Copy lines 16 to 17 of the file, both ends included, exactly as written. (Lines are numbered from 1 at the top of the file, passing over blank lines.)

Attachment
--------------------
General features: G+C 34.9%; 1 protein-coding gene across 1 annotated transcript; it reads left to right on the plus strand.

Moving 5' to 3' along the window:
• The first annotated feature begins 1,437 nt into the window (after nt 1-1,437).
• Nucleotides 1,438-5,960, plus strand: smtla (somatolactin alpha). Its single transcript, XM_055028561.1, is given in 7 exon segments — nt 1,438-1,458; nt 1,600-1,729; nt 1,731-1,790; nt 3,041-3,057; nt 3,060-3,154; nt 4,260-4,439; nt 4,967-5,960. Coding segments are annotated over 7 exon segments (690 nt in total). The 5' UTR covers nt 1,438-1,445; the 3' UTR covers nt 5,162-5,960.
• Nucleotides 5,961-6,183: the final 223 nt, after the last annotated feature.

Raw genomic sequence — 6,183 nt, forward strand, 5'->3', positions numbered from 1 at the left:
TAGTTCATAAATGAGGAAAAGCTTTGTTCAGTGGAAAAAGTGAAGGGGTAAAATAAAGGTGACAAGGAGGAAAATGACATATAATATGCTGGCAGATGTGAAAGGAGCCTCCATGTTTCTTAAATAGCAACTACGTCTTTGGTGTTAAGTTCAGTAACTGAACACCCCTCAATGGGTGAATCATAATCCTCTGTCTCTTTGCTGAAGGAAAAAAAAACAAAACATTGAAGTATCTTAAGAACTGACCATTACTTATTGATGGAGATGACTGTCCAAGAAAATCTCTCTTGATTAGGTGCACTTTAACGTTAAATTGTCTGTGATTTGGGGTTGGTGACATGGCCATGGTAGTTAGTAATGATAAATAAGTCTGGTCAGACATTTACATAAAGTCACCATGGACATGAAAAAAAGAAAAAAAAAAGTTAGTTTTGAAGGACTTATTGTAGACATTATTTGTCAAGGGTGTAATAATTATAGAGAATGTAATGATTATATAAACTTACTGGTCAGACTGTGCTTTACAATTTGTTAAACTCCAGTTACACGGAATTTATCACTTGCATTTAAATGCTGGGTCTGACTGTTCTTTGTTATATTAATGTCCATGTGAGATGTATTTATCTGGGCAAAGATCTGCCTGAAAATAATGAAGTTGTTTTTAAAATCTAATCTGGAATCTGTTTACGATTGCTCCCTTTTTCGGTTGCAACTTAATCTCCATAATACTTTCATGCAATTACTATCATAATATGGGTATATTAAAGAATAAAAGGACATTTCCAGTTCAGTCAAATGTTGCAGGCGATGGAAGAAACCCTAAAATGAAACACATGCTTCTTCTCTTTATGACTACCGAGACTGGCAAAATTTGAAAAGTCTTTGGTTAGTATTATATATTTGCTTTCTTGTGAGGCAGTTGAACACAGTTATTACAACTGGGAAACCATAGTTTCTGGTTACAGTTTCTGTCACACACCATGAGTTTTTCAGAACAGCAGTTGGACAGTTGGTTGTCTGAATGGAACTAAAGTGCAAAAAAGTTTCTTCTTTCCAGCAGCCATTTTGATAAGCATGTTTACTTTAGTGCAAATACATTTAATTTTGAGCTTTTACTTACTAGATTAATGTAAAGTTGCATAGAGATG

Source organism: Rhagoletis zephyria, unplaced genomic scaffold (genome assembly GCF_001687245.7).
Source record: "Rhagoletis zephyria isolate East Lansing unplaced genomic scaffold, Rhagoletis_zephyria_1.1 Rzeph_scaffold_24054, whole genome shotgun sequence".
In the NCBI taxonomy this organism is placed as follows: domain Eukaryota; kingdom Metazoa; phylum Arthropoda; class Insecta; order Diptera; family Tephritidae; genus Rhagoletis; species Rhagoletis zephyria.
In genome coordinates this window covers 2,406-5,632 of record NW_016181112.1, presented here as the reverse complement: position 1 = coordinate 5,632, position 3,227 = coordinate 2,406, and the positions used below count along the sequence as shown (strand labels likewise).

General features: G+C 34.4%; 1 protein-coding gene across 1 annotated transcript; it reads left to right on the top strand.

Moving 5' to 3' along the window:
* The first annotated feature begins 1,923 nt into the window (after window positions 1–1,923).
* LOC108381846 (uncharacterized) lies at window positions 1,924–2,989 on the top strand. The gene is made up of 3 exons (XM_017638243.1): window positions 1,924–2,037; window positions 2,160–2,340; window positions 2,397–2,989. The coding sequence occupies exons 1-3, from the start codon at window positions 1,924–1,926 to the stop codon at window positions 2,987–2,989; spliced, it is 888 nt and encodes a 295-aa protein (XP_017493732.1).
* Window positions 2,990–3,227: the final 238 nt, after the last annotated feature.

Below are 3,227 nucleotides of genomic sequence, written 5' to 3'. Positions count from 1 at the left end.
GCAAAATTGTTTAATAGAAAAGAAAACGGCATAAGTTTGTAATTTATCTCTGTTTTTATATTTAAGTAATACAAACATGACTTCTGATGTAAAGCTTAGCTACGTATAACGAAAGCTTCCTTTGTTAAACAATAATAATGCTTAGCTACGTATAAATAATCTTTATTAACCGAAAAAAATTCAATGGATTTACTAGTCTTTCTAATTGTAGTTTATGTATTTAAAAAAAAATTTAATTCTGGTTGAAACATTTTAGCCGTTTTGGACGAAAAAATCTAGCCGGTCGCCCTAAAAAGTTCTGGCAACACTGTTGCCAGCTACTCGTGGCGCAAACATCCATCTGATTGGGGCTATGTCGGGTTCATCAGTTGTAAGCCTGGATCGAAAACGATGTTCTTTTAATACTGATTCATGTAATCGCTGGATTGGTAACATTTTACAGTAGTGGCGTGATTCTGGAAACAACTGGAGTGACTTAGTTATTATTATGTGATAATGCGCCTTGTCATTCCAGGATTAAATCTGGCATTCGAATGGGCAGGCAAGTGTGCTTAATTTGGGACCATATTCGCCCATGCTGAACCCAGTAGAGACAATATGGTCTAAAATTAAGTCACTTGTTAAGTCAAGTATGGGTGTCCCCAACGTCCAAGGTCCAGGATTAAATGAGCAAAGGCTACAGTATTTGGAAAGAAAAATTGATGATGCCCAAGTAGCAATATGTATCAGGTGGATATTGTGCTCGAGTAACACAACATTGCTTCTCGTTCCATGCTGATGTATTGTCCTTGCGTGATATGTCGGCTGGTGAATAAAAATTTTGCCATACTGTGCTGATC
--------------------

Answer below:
* Window positions 2,990–3,227: the final 238 nt, after the last annotated feature.

Below are 3,227 nucleotides of genomic sequence, written 5' to 3'. Positions count from 1 at the left end.